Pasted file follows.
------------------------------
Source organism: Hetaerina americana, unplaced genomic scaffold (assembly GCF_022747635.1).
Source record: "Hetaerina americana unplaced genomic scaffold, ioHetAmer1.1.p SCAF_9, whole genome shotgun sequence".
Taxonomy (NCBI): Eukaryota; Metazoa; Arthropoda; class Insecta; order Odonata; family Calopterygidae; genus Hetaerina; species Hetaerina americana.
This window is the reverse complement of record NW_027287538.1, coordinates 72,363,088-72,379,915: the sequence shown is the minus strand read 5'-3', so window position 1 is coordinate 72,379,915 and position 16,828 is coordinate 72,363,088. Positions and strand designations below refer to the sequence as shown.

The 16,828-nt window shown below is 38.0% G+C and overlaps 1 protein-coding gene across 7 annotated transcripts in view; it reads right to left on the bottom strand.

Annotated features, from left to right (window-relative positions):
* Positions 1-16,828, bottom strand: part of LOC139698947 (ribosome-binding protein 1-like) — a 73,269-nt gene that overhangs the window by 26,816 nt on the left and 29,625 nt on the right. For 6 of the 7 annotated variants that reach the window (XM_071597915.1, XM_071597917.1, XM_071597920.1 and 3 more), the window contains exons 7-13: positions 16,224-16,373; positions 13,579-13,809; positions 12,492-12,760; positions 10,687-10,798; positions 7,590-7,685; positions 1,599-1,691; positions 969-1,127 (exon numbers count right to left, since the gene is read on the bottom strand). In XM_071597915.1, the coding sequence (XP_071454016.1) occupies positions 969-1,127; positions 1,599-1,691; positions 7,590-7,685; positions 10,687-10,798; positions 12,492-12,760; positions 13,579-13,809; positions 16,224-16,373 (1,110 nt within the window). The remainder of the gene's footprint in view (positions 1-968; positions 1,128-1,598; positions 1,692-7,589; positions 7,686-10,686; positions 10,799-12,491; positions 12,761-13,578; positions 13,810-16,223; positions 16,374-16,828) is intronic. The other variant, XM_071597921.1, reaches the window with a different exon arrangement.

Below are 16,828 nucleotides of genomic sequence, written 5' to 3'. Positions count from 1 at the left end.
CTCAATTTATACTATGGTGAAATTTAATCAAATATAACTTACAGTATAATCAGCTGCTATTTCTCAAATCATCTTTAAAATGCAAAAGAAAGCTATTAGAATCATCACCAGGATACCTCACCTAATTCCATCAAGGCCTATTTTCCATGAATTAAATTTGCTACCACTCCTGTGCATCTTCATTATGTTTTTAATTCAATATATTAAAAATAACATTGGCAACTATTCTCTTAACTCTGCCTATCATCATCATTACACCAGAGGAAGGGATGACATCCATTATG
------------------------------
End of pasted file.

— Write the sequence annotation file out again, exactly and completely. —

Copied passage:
Source organism: Hetaerina americana, unplaced genomic scaffold (assembly GCF_022747635.1).
Source record: "Hetaerina americana unplaced genomic scaffold, ioHetAmer1.1.p SCAF_9, whole genome shotgun sequence".
Taxonomy (NCBI): Eukaryota; Metazoa; Arthropoda; class Insecta; order Odonata; family Calopterygidae; genus Hetaerina; species Hetaerina americana.
This window is the reverse complement of record NW_027287538.1, coordinates 72,363,088-72,379,915: the sequence shown is the minus strand read 5'-3', so window position 1 is coordinate 72,379,915 and position 16,828 is coordinate 72,363,088. Positions and strand designations below refer to the sequence as shown.

The 16,828-nt window shown below is 38.0% G+C and overlaps 1 protein-coding gene across 7 annotated transcripts in view; it reads right to left on the bottom strand.

Annotated features, from left to right (window-relative positions):
* Positions 1-16,828, bottom strand: part of LOC139698947 (ribosome-binding protein 1-like) — a 73,269-nt gene that overhangs the window by 26,816 nt on the left and 29,625 nt on the right. For 6 of the 7 annotated variants that reach the window (XM_071597915.1, XM_071597917.1, XM_071597920.1 and 3 more), the window contains exons 7-13: positions 16,224-16,373; positions 13,579-13,809; positions 12,492-12,760; positions 10,687-10,798; positions 7,590-7,685; positions 1,599-1,691; positions 969-1,127 (exon numbers count right to left, since the gene is read on the bottom strand). In XM_071597915.1, the coding sequence (XP_071454016.1) occupies positions 969-1,127; positions 1,599-1,691; positions 7,590-7,685; positions 10,687-10,798; positions 12,492-12,760; positions 13,579-13,809; positions 16,224-16,373 (1,110 nt within the window). The remainder of the gene's footprint in view (positions 1-968; positions 1,128-1,598; positions 1,692-7,589; positions 7,686-10,686; positions 10,799-12,491; positions 12,761-13,578; positions 13,810-16,223; positions 16,374-16,828) is intronic. The other variant, XM_071597921.1, reaches the window with a different exon arrangement.

Below are 16,828 nucleotides of genomic sequence, written 5' to 3'. Positions count from 1 at the left end.
CTCAATTTATACTATGGTGAAATTTAATCAAATATAACTTACAGTATAATCAGCTGCTATTTCTCAAATCATCTTTAAAATGCAAAAGAAAGCTATTAGAATCATCACCAGGATACCTCACCTAATTCCATCAAGGCCTATTTTCCATGAATTAAATTTGCTACCACTCCTGTGCATCTTCATTATGTTTTTAATTCAATATATTAAAAATAACATTGGCAACTATTCTCTTAACTCTGCCTATCATCATCATTACACCAGAGGAAGGGATGACATCCATTATG